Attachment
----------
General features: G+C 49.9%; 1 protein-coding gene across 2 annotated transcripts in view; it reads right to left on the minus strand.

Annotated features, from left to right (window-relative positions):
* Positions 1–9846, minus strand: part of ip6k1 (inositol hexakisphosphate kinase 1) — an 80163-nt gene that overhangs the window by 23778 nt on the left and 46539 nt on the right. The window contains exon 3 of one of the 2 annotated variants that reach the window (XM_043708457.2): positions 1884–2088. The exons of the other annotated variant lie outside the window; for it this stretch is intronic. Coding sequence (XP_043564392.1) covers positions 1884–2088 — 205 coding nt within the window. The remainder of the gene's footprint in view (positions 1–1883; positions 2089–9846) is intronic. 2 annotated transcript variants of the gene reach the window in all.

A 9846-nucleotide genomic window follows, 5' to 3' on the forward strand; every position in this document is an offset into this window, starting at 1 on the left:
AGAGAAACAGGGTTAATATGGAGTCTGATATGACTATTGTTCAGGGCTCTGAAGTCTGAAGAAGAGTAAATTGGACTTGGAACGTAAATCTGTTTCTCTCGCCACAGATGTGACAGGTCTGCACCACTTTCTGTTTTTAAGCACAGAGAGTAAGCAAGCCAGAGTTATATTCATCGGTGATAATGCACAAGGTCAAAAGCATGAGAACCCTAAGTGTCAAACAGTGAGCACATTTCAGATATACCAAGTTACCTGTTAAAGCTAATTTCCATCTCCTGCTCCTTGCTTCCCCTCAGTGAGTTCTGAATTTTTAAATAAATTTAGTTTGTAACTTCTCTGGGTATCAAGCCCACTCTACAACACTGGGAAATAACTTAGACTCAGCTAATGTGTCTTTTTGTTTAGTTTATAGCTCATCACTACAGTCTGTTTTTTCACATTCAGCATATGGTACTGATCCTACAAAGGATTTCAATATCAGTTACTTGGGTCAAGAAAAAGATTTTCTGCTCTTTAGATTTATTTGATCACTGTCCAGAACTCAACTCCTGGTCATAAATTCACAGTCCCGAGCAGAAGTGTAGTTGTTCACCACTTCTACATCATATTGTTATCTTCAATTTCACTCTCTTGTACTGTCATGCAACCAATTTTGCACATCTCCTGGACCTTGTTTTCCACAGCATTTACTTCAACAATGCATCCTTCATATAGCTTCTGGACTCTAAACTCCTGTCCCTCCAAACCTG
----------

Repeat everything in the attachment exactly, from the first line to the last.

General features: G+C 49.9%; 1 protein-coding gene across 2 annotated transcripts in view; it reads right to left on the minus strand.

Annotated features, from left to right (window-relative positions):
* Positions 1–9846, minus strand: part of ip6k1 (inositol hexakisphosphate kinase 1) — an 80163-nt gene that overhangs the window by 23778 nt on the left and 46539 nt on the right. The window contains exon 3 of one of the 2 annotated variants that reach the window (XM_043708457.2): positions 1884–2088. The exons of the other annotated variant lie outside the window; for it this stretch is intronic. Coding sequence (XP_043564392.1) covers positions 1884–2088 — 205 coding nt within the window. The remainder of the gene's footprint in view (positions 1–1883; positions 2089–9846) is intronic. 2 annotated transcript variants of the gene reach the window in all.

A 9846-nucleotide genomic window follows, 5' to 3' on the forward strand; every position in this document is an offset into this window, starting at 1 on the left:
AGAGAAACAGGGTTAATATGGAGTCTGATATGACTATTGTTCAGGGCTCTGAAGTCTGAAGAAGAGTAAATTGGACTTGGAACGTAAATCTGTTTCTCTCGCCACAGATGTGACAGGTCTGCACCACTTTCTGTTTTTAAGCACAGAGAGTAAGCAAGCCAGAGTTATATTCATCGGTGATAATGCACAAGGTCAAAAGCATGAGAACCCTAAGTGTCAAACAGTGAGCACATTTCAGATATACCAAGTTACCTGTTAAAGCTAATTTCCATCTCCTGCTCCTTGCTTCCCCTCAGTGAGTTCTGAATTTTTAAATAAATTTAGTTTGTAACTTCTCTGGGTATCAAGCCCACTCTACAACACTGGGAAATAACTTAGACTCAGCTAATGTGTCTTTTTGTTTAGTTTATAGCTCATCACTACAGTCTGTTTTTTCACATTCAGCATATGGTACTGATCCTACAAAGGATTTCAATATCAGTTACTTGGGTCAAGAAAAAGATTTTCTGCTCTTTAGATTTATTTGATCACTGTCCAGAACTCAACTCCTGGTCATAAATTCACAGTCCCGAGCAGAAGTGTAGTTGTTCACCACTTCTACATCATATTGTTATCTTCAATTTCACTCTCTTGTACTGTCATGCAACCAATTTTGCACATCTCCTGGACCTTGTTTTCCACAGCATTTACTTCAACAATGCATCCTTCATATAGCTTCTGGACTCTAAACTCCTGTCCCTCCAAACCTG